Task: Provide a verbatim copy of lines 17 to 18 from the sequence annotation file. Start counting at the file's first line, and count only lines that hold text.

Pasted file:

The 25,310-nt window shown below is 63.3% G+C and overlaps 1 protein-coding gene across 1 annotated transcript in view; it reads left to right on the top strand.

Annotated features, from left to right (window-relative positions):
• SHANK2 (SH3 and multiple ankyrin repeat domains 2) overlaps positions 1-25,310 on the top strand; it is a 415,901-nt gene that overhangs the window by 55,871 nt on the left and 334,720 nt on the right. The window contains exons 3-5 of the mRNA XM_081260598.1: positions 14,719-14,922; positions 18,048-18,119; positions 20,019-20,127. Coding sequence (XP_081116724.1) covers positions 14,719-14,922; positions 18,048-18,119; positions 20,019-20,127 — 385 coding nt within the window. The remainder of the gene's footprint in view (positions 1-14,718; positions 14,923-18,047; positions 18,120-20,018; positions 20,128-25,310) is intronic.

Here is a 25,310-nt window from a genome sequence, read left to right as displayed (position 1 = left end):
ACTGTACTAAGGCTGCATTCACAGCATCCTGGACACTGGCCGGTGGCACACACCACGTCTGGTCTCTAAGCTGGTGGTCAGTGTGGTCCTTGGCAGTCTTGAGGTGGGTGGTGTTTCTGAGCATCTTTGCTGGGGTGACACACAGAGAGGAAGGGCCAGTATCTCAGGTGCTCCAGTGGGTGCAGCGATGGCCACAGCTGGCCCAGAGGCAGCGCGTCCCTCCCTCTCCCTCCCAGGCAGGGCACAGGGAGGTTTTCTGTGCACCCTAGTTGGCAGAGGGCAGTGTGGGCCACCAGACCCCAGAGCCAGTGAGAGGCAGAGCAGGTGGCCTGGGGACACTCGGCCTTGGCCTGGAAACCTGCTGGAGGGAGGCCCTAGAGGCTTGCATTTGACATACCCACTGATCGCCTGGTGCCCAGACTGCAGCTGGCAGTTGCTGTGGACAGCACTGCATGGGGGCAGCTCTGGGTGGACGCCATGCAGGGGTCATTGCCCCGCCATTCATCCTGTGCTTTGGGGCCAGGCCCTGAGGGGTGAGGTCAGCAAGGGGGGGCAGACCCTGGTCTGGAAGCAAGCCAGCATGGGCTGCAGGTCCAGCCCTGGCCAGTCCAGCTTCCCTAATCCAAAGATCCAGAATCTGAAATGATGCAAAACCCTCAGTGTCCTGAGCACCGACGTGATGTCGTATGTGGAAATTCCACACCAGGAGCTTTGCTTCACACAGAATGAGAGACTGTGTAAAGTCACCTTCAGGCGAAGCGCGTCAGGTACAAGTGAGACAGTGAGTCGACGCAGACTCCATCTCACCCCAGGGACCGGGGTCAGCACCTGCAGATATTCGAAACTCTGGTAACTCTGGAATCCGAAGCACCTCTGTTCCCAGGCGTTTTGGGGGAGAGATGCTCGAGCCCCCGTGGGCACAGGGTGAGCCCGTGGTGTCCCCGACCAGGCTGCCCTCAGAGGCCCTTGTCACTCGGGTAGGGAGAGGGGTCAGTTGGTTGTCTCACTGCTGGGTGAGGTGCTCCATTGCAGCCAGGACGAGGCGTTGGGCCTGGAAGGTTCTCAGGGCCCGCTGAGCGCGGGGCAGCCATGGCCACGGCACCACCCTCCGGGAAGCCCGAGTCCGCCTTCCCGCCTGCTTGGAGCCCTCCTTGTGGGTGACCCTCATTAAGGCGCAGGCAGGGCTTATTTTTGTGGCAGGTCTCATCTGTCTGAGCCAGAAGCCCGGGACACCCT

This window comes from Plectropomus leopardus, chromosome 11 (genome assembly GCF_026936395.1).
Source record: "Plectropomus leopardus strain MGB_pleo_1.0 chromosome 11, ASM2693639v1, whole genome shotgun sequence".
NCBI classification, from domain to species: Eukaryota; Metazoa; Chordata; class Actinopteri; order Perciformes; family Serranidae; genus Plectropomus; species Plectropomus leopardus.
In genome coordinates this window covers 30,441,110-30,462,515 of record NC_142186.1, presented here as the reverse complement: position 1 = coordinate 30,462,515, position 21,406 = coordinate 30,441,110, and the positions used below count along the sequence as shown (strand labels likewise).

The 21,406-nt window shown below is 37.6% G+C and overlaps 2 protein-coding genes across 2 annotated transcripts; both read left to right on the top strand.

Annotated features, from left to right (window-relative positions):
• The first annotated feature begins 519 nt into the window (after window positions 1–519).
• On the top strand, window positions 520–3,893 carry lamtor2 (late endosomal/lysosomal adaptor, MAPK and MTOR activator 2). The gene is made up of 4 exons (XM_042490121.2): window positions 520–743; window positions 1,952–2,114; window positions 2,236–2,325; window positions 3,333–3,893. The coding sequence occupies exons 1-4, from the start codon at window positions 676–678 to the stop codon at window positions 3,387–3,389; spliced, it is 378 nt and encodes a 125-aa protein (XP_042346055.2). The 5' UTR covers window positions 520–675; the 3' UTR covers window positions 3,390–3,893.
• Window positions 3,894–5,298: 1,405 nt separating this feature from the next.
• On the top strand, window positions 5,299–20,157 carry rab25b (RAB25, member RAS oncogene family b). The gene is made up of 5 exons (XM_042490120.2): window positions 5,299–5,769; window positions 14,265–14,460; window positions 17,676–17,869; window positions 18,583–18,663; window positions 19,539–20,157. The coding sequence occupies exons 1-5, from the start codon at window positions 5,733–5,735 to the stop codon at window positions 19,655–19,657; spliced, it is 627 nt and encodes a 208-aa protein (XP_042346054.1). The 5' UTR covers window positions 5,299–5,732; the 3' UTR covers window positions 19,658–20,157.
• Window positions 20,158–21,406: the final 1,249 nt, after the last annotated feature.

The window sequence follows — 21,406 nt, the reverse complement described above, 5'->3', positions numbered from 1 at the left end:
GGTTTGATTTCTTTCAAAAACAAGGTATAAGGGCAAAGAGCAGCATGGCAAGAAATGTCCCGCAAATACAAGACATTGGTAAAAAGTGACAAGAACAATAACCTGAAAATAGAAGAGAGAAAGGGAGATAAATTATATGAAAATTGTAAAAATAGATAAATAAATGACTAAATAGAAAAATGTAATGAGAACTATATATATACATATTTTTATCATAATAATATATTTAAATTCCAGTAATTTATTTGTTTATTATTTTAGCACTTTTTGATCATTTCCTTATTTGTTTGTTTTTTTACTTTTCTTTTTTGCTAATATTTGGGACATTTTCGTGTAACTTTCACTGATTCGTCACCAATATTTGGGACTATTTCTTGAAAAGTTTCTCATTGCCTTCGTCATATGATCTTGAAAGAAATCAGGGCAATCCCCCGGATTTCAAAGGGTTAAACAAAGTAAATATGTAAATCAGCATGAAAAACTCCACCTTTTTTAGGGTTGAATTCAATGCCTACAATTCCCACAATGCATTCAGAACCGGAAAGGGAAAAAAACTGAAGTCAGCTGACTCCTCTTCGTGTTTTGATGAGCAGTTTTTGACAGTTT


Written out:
The window sequence follows — 21,406 nt, the reverse complement described above, 5'->3', positions numbered from 1 at the left end:
GGTTTGATTTCTTTCAAAAACAAGGTATAAGGGCAAAGAGCAGCATGGCAAGAAATGTCCCGCAAATACAAGACATTGGTAAAAAGTGACAAGAACAATAACCTGAAAATAGAAGAGAGAAAGGGAGATAAATTATATGAAAATTGTAAAAATAGATAAATAAATGACTAAATAGAAAAATGTAATGAGAACTATATATATACATATTTTTATCATAATAATATATTTAAATTCCAGTAATTTATTTGTTTATTATTTTAGCACTTTTTGATCATTTCCTTATTTGTTTGTTTTTTTACTTTTCTTTTTTGCTAATATTTGGGACATTTTCGTGTAACTTTCACTGATTCGTCACCAATATTTGGGACTATTTCTTGAAAAGTTTCTCATTGCCTTCGTCATATGATCTTGAAAGAAATCAGGGCAATCCCCCGGATTTCAAAGGGTTAAACAAAGTAAATATGTAAATCAGCATGAAAAACTCCACCTTTTTTAGGGTTGAATTCAATGCCTACAATTCCCACAATGCATTCAGAACCGGAAAGGGAAAAAAACTGAAGTCAGCTGACTCCTCTTCGTGTTTTGATGAGCAGTTTTTGACAGTTT